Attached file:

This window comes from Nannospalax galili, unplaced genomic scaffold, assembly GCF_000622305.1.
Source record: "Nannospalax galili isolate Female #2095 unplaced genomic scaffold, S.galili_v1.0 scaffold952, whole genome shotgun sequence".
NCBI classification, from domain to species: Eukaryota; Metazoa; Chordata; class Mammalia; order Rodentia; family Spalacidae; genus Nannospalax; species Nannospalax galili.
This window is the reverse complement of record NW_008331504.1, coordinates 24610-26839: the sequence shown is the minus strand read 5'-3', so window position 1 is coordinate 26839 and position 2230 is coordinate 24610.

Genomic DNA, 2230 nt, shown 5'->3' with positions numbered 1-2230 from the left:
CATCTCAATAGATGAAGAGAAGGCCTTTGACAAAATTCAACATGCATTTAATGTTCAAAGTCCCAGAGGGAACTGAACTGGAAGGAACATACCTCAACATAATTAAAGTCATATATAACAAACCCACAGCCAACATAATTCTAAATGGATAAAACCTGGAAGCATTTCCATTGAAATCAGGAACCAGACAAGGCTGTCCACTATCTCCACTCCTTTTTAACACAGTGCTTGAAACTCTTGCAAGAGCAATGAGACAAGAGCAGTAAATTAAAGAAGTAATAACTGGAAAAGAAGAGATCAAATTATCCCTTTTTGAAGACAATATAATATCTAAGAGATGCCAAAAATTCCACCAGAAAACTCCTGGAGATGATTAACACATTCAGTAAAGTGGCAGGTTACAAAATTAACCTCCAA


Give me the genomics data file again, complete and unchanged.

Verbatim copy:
This window comes from Nannospalax galili, unplaced genomic scaffold, assembly GCF_000622305.1.
Source record: "Nannospalax galili isolate Female #2095 unplaced genomic scaffold, S.galili_v1.0 scaffold952, whole genome shotgun sequence".
NCBI classification, from domain to species: Eukaryota; Metazoa; Chordata; class Mammalia; order Rodentia; family Spalacidae; genus Nannospalax; species Nannospalax galili.
This window is the reverse complement of record NW_008331504.1, coordinates 24610-26839: the sequence shown is the minus strand read 5'-3', so window position 1 is coordinate 26839 and position 2230 is coordinate 24610.

Genomic DNA, 2230 nt, shown 5'->3' with positions numbered 1-2230 from the left:
CATCTCAATAGATGAAGAGAAGGCCTTTGACAAAATTCAACATGCATTTAATGTTCAAAGTCCCAGAGGGAACTGAACTGGAAGGAACATACCTCAACATAATTAAAGTCATATATAACAAACCCACAGCCAACATAATTCTAAATGGATAAAACCTGGAAGCATTTCCATTGAAATCAGGAACCAGACAAGGCTGTCCACTATCTCCACTCCTTTTTAACACAGTGCTTGAAACTCTTGCAAGAGCAATGAGACAAGAGCAGTAAATTAAAGAAGTAATAACTGGAAAAGAAGAGATCAAATTATCCCTTTTTGAAGACAATATAATATCTAAGAGATGCCAAAAATTCCACCAGAAAACTCCTGGAGATGATTAACACATTCAGTAAAGTGGCAGGTTACAAAATTAACCTCCAA